This one isn’t your fault – I see it happening on a one-room game. (Not consistently, though. It does a wild pointer read which may or may not crash depending on the contents of memory.)

I filed a bug on that.

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As for the other stuff… scope tricks were going to be my first suggestion. I see that that was my first suggestion circa 2012. Okay.

Is it possible that you managed to put an object inside itself, or two objects inside each other?

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I have not tried to do so, and a fairly detailed look through the index after a fresh compilation doesn’t show anything turning up contained by/on top of/part of anything that I didn’t expect.

Is there another, more detailed way to check? I suppose I could write a when play begins rule to run through each object, trace up its containment tree until it gets to a room, and make sure it doesn’t encounter itself? (It feels like there should be an easier way to check, though.)

Thank you, Zarf!

Another possible candidate for issues is Understand rules, and rules that mess with the definition of all. Possibly also does the player mean, although I’m having a harder time imagining how those can break in this fashion.

A common feature of the verbs that are failing vs. the ones that aren’t are that they put every object in scope regardless of the usual rules, so there’s a lot more room for ambiguity.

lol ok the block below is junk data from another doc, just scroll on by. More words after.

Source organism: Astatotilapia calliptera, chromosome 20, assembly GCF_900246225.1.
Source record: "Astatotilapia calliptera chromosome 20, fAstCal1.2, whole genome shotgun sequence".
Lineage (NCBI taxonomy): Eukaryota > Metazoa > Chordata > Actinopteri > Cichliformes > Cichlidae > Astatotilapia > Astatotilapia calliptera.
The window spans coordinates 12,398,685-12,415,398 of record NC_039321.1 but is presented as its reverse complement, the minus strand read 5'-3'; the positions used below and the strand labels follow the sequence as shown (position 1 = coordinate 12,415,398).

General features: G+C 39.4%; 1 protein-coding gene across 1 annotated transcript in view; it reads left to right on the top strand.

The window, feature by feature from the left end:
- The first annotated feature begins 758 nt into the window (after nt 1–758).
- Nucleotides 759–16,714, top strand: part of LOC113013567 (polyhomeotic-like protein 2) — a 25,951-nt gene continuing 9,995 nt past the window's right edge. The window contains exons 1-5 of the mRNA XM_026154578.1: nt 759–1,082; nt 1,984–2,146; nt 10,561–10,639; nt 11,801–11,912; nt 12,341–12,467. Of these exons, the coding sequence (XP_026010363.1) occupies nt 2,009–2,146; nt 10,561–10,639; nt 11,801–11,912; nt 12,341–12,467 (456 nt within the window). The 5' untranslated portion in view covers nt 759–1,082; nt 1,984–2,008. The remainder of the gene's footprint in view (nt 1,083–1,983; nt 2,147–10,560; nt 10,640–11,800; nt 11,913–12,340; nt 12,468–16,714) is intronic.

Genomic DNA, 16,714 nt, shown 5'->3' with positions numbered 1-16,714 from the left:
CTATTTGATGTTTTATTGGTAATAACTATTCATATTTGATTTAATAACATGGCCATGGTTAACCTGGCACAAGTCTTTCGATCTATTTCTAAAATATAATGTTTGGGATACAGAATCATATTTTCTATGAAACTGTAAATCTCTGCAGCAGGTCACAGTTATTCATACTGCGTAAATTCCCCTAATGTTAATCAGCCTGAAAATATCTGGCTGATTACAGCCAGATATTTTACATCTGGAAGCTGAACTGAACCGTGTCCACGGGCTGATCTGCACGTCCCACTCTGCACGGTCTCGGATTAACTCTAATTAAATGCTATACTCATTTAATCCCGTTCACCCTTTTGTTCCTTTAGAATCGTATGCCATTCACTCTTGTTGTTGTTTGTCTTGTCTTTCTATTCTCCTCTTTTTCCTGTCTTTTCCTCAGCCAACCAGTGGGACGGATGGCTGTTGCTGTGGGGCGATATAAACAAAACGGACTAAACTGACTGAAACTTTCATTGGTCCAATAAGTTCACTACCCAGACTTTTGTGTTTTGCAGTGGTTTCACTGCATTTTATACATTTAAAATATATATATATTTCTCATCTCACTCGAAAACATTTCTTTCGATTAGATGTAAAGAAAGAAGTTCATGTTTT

If you’re using extensions that mess with ambiguity resolution, perhaps also try disabling those (or rules related to ambiguity resolution) to see if it helps.

Have you tried writing trace 7 and rules before writing one of the other commands that triggers a lockup? (Though this may not help because the output may be buffered before it locks up, and never actually printed.)

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That was it. In fact, I’d written a too-general understand rule that, I’m guessing without too much investigation, managed to call itself recursively. Thank you!

That was in fact super-helpful, though I needed to run it unbuffered in Glulxe, using CheapGLK as a back end, in a terminal to see it. Still, when I did, it showed exactly where the execution froze, and that pointed me right to the paragraph in the source text that contained the rule.

Thank you so much!

I don’t quite recall exactly what I wrote, but I remember at one point I experienced a similar lockup when I wrote something that was essentially equivalent (but not identical) to Understand "[something]" as a thing. You can see how that might cause issues. :grin:

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There’s something deeply satisfying about being able to blithely go about the process of writing understand rules without having to muck about with the underlying parser in any other way. It makes it hard to resist wanting to specify so many more things that the player just might say. It’s hard not to get a little giddy about it here and there.